The analysis of most converters is usually simplified under ideal conditions (no source impedance). However, this assumption is not justified since source impedance is normally inductive with a negligible resistive element.
Source inductance has a significant impact on the converter performance because its presence alters the output voltage of the converter. As a result, the output voltage reduces as the load current reduces. In addition, the input current and output voltage waveforms change significantly.
Source inductance effect on a converter is analyzed in the following two ways.
Assuming that the converter operates in conduction mode and the ripple from the load current is negligible, the open circuit voltage becomes equal to average DC output at a firing angle of α.The diagram below shows a fully controlled converter with source in single phase. The thyristors T3 and T4 are assumed to be in conduction mode when t = 0. On the other hand, T1 and T2 fire when ωt = α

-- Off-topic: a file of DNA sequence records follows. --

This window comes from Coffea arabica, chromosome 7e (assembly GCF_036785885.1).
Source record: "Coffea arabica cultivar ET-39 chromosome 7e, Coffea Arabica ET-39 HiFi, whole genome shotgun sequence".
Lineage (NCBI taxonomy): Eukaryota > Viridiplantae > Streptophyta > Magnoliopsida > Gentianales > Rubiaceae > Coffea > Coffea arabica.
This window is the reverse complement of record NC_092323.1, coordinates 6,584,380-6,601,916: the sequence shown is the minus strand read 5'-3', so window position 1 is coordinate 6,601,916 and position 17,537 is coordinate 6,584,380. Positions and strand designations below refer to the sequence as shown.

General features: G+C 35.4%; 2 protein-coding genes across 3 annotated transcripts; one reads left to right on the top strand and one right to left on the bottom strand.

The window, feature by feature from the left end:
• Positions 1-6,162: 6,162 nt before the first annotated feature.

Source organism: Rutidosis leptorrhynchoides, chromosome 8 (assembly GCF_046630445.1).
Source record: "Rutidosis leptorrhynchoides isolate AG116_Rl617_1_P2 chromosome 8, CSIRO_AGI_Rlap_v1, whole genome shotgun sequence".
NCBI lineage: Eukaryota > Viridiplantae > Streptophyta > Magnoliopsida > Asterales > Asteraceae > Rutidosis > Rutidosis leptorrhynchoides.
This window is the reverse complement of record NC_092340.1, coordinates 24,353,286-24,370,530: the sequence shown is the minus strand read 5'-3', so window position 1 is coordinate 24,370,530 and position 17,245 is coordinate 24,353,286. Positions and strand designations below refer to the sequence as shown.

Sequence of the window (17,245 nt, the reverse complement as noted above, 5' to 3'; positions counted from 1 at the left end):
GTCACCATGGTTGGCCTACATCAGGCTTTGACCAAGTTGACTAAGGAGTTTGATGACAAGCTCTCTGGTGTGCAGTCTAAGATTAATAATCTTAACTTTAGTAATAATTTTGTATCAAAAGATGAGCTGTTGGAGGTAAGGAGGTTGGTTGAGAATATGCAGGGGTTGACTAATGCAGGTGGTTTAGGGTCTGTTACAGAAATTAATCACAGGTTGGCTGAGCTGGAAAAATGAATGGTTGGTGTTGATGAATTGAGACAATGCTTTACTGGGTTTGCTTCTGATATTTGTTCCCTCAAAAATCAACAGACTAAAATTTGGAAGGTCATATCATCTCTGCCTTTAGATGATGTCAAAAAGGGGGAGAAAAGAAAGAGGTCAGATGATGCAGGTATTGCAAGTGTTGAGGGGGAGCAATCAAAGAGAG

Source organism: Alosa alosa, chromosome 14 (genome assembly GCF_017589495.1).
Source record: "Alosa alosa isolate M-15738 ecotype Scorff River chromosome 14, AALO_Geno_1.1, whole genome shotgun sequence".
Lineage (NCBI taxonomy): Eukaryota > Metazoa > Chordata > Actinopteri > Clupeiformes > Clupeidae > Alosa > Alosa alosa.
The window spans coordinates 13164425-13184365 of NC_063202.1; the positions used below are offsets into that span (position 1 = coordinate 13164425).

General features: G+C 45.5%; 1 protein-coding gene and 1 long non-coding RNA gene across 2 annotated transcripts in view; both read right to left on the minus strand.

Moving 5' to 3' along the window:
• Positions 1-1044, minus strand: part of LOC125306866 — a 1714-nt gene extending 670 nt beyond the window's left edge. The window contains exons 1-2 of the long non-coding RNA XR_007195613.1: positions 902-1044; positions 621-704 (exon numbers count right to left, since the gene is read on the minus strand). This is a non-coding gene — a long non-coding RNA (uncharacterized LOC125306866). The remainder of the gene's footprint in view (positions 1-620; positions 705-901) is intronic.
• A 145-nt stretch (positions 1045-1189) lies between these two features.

When there is no source inductance, commutation will occur at T3 and T4. Immediately thyristors T1 and T2 are switched ON. This will lead the input polarity to change instantaneously. In the presence of source inductance, change of polarity and commutation does not occur instantaneously. Thus, T3 and T4 do not commutate as soon as T1 and T2 are switched ON.
At some interval, all the four thyristors will be conducting. This conducting interval is called the overlap interval (μ).
The overlap during commutation reduces the DC output voltage and the angle of extinction γ resulting in failed commutation when αis close to 180°. This is shown by the waveform below.
Just like the single-phase converter, there are no instantaneous commutations due to the presence of the source inductances. Taking the source inductances into consideration, the effects (qualitative) on the converter performance is the same as in a single phase converter. This is shown in the diagram below.